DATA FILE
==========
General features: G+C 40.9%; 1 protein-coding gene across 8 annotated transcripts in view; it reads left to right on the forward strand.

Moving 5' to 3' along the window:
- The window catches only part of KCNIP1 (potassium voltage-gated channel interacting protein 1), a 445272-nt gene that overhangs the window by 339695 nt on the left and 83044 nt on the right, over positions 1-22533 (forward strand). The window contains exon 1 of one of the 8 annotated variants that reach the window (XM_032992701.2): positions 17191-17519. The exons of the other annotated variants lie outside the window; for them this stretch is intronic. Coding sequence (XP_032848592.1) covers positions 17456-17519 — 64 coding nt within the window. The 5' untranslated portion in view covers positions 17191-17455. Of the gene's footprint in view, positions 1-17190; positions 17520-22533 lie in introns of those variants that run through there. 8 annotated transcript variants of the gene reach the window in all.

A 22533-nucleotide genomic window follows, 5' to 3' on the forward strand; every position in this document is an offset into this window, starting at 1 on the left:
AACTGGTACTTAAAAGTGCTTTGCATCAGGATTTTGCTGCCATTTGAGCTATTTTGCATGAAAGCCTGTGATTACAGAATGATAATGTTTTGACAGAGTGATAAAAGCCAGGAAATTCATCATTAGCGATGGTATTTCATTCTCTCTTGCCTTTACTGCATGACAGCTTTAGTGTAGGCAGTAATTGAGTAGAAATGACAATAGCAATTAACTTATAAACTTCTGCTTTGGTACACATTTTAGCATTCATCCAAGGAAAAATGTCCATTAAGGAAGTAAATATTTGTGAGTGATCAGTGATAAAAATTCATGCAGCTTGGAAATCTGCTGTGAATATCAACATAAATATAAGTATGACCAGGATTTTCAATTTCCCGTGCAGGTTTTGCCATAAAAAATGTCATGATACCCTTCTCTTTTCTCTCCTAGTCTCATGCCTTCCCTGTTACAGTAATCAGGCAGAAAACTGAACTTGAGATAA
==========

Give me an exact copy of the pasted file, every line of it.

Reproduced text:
General features: G+C 40.9%; 1 protein-coding gene across 8 annotated transcripts in view; it reads left to right on the forward strand.

Moving 5' to 3' along the window:
- The window catches only part of KCNIP1 (potassium voltage-gated channel interacting protein 1), a 445272-nt gene that overhangs the window by 339695 nt on the left and 83044 nt on the right, over positions 1-22533 (forward strand). The window contains exon 1 of one of the 8 annotated variants that reach the window (XM_032992701.2): positions 17191-17519. The exons of the other annotated variants lie outside the window; for them this stretch is intronic. Coding sequence (XP_032848592.1) covers positions 17456-17519 — 64 coding nt within the window. The 5' untranslated portion in view covers positions 17191-17455. Of the gene's footprint in view, positions 1-17190; positions 17520-22533 lie in introns of those variants that run through there. 8 annotated transcript variants of the gene reach the window in all.

A 22533-nucleotide genomic window follows, 5' to 3' on the forward strand; every position in this document is an offset into this window, starting at 1 on the left:
AACTGGTACTTAAAAGTGCTTTGCATCAGGATTTTGCTGCCATTTGAGCTATTTTGCATGAAAGCCTGTGATTACAGAATGATAATGTTTTGACAGAGTGATAAAAGCCAGGAAATTCATCATTAGCGATGGTATTTCATTCTCTCTTGCCTTTACTGCATGACAGCTTTAGTGTAGGCAGTAATTGAGTAGAAATGACAATAGCAATTAACTTATAAACTTCTGCTTTGGTACACATTTTAGCATTCATCCAAGGAAAAATGTCCATTAAGGAAGTAAATATTTGTGAGTGATCAGTGATAAAAATTCATGCAGCTTGGAAATCTGCTGTGAATATCAACATAAATATAAGTATGACCAGGATTTTCAATTTCCCGTGCAGGTTTTGCCATAAAAAATGTCATGATACCCTTCTCTTTTCTCTCCTAGTCTCATGCCTTCCCTGTTACAGTAATCAGGCAGAAAACTGAACTTGAGATAA